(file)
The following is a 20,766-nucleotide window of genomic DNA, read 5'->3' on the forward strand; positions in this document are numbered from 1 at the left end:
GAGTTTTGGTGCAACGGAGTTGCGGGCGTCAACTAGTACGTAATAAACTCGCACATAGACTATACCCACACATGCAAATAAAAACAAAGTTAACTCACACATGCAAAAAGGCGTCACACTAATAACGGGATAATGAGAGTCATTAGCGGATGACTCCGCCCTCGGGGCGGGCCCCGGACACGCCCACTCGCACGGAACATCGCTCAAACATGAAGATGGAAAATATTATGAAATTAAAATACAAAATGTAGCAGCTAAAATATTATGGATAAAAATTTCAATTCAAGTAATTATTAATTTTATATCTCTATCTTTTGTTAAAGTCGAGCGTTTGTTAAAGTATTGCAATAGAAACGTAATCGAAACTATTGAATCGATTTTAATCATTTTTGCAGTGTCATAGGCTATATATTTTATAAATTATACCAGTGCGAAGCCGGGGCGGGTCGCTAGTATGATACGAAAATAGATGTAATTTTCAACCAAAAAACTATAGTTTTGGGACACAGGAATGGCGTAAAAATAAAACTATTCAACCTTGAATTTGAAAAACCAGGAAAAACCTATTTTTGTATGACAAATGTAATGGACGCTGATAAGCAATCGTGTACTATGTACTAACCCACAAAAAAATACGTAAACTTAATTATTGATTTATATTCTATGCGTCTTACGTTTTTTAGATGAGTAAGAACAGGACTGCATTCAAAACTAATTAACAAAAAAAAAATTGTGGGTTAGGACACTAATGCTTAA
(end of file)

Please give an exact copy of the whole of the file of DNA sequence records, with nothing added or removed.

The following is a 20,766-nucleotide window of genomic DNA, read 5'->3' on the forward strand; positions in this document are numbered from 1 at the left end:
GAGTTTTGGTGCAACGGAGTTGCGGGCGTCAACTAGTACGTAATAAACTCGCACATAGACTATACCCACACATGCAAATAAAAACAAAGTTAACTCACACATGCAAAAAGGCGTCACACTAATAACGGGATAATGAGAGTCATTAGCGGATGACTCCGCCCTCGGGGCGGGCCCCGGACACGCCCACTCGCACGGAACATCGCTCAAACATGAAGATGGAAAATATTATGAAATTAAAATACAAAATGTAGCAGCTAAAATATTATGGATAAAAATTTCAATTCAAGTAATTATTAATTTTATATCTCTATCTTTTGTTAAAGTCGAGCGTTTGTTAAAGTATTGCAATAGAAACGTAATCGAAACTATTGAATCGATTTTAATCATTTTTGCAGTGTCATAGGCTATATATTTTATAAATTATACCAGTGCGAAGCCGGGGCGGGTCGCTAGTATGATACGAAAATAGATGTAATTTTCAACCAAAAAACTATAGTTTTGGGACACAGGAATGGCGTAAAAATAAAACTATTCAACCTTGAATTTGAAAAACCAGGAAAAACCTATTTTTGTATGACAAATGTAATGGACGCTGATAAGCAATCGTGTACTATGTACTAACCCACAAAAAAATACGTAAACTTAATTATTGATTTATATTCTATGCGTCTTACGTTTTTTAGATGAGTAAGAACAGGACTGCATTCAAAACTAATTAACAAAAAAAAAATTGTGGGTTAGGACACTAATGCTTAA